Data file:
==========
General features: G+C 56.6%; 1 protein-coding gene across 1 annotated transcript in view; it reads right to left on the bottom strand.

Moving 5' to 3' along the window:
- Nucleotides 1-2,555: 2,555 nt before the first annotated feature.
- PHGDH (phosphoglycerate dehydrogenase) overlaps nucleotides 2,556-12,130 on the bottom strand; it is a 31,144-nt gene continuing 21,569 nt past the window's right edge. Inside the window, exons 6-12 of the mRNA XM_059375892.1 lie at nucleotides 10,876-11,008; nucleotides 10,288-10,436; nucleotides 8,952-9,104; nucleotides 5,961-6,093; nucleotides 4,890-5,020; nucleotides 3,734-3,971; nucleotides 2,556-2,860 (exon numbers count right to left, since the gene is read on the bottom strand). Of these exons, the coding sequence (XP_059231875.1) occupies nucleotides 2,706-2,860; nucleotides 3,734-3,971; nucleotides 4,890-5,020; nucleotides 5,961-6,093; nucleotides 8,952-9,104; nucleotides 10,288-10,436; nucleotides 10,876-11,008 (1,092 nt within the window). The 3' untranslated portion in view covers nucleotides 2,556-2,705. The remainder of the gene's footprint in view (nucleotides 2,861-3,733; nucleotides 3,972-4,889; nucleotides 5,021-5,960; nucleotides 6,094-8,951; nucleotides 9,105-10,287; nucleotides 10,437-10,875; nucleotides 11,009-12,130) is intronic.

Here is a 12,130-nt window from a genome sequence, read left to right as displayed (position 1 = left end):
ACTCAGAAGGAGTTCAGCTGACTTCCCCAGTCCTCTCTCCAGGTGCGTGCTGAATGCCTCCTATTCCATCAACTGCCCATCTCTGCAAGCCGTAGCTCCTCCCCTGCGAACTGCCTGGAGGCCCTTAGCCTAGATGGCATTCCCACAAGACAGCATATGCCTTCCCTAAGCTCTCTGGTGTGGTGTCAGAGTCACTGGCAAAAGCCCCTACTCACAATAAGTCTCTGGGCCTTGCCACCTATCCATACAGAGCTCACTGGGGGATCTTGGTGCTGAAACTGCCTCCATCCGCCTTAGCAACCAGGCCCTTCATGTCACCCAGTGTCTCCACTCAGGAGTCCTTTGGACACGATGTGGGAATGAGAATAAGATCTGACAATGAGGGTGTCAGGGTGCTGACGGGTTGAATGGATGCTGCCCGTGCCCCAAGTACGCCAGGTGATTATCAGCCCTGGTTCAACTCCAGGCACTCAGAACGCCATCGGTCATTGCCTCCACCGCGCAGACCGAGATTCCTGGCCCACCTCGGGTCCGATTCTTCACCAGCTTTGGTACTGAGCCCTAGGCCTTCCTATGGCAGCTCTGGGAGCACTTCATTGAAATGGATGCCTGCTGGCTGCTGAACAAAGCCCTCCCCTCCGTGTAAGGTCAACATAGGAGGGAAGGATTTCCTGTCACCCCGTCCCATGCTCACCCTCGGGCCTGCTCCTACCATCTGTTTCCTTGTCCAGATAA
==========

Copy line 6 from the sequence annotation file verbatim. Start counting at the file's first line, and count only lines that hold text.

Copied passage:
ACTCAGAAGGAGTTCAGCTGACTTCCCCAGTCCTCTCTCCAGGTGCGTGCTGAATGCCTCCTATTCCATCAACTGCCCATCTCTGCAAGCCGTAGCTCCTCCCCTGCGAACTGCCTGGAGGCCCTTAGCCTAGATGGCATTCCCACAAGACAGCATATGCCTTCCCTAAGCTCTCTGGTGTGGTGTCAGAGTCACTGGCAAAAGCCCCTACTCACAATAAGTCTCTGGGCCTTGCCACCTATCCATACAGAGCTCACTGGGGGATCTTGGTGCTGAAACTGCCTCCATCCGCCTTAGCAACCAGGCCCTTCATGTCACCCAGTGTCTCCACTCAGGAGTCCTTTGGACACGATGTGGGAATGAGAATAAGATCTGACAATGAGGGTGTCAGGGTGCTGACGGGTTGAATGGATGCTGCCCGTGCCCCAAGTACGCCAGGTGATTATCAGCCCTGGTTCAACTCCAGGCACTCAGAACGCCATCGGTCATTGCCTCCACCGCGCAGACCGAGATTCCTGGCCCACCTCGGGTCCGATTCTTCACCAGCTTTGGTACTGAGCCCTAGGCCTTCCTATGGCAGCTCTGGGAGCACTTCATTGAAATGGATGCCTGCTGGCTGCTGAACAAAGCCCTCCCCTCCGTGTAAGGTCAACATAGGAGGGAAGGATTTCCTGTCACCCCGTCCCATGCTCACCCTCGGGCCTGCTCCTACCATCTGTTTCCTTGTCCAGATAA